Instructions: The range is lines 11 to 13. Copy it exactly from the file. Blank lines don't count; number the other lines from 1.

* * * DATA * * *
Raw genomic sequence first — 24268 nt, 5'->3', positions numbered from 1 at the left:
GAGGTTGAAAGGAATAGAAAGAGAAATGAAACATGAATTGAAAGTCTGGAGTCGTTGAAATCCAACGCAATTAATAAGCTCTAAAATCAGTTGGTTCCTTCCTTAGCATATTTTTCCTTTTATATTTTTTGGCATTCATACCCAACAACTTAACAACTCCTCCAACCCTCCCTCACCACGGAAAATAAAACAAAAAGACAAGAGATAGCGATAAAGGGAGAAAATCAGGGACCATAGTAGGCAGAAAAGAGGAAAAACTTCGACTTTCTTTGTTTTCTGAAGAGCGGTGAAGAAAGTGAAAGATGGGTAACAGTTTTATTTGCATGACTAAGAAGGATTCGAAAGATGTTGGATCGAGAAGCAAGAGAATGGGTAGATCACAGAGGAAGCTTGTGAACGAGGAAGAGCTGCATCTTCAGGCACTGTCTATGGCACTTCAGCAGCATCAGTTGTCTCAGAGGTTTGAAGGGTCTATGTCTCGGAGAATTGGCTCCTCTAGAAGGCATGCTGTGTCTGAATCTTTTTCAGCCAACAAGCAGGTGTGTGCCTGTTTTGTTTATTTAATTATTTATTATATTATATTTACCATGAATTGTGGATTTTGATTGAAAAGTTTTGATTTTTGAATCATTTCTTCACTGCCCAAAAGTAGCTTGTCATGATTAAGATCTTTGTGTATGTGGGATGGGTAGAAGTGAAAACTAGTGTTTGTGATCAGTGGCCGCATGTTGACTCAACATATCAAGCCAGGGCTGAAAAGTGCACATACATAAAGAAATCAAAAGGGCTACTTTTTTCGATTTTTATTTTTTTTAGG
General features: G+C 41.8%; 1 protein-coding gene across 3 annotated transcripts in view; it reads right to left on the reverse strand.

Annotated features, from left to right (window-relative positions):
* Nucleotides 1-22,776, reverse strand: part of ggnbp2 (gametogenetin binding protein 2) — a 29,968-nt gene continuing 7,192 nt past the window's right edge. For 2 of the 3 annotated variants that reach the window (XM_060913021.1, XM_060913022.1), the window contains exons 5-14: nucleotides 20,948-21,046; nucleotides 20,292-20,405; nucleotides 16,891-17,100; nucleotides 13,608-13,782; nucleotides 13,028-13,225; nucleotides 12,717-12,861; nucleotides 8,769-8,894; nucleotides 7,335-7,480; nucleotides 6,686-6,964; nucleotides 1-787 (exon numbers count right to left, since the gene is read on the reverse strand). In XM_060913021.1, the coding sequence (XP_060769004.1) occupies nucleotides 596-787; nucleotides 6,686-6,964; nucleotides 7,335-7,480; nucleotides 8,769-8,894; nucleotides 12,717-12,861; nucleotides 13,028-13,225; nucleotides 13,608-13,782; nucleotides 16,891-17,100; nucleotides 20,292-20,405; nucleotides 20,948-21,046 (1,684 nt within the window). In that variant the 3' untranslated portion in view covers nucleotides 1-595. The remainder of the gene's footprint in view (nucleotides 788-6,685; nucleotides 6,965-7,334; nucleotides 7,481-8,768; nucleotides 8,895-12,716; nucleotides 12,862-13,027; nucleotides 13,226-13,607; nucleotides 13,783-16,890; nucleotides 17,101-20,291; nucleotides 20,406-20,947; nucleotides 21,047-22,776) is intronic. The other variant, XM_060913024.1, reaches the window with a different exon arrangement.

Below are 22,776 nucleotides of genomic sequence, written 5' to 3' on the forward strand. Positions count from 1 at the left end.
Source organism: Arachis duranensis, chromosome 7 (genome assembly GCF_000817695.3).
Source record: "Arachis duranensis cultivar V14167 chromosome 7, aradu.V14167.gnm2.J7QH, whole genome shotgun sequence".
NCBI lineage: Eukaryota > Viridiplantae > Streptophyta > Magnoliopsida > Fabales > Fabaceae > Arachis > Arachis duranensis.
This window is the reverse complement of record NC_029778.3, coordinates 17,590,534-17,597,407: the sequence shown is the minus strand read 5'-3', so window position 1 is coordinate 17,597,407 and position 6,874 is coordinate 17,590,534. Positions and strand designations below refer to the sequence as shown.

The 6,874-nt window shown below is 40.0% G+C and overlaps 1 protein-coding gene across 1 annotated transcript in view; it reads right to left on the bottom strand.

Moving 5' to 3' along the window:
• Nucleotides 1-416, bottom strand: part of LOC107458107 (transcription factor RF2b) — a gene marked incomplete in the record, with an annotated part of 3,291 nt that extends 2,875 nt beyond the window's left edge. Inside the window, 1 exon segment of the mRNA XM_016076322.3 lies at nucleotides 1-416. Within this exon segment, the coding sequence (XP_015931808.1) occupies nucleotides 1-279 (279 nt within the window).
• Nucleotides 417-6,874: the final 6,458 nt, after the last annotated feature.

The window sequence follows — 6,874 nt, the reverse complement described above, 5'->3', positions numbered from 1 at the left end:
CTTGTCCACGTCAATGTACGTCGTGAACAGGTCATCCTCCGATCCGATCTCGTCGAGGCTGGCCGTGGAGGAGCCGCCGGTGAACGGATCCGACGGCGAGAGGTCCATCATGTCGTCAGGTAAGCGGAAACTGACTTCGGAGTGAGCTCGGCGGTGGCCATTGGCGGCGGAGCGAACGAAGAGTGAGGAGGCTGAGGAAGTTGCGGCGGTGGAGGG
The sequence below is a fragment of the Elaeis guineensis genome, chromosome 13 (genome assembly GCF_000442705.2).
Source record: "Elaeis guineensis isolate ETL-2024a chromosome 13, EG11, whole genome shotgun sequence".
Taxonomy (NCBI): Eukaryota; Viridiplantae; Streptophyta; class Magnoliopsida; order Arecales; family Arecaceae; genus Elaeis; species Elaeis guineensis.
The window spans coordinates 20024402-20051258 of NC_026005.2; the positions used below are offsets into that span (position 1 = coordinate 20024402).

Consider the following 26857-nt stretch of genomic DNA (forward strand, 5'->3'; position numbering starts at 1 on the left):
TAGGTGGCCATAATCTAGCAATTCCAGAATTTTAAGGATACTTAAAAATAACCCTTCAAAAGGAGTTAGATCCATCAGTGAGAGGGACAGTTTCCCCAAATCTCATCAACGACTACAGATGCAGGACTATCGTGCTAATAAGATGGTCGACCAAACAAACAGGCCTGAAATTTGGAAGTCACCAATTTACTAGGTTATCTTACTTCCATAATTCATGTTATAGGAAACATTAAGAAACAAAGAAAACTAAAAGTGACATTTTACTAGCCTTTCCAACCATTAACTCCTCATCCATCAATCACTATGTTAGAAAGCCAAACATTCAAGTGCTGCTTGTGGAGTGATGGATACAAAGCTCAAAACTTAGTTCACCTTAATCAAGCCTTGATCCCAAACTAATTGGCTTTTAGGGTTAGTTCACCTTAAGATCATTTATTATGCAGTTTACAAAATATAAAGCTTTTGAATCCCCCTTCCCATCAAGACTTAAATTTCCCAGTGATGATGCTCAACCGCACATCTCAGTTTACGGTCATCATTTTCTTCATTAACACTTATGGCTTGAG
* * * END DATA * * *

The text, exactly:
The 6,874-nt window shown below is 40.0% G+C and overlaps 1 protein-coding gene across 1 annotated transcript in view; it reads right to left on the bottom strand.

Moving 5' to 3' along the window:
• Nucleotides 1-416, bottom strand: part of LOC107458107 (transcription factor RF2b) — a gene marked incomplete in the record, with an annotated part of 3,291 nt that extends 2,875 nt beyond the window's left edge. Inside the window, 1 exon segment of the mRNA XM_016076322.3 lies at nucleotides 1-416. Within this exon segment, the coding sequence (XP_015931808.1) occupies nucleotides 1-279 (279 nt within the window).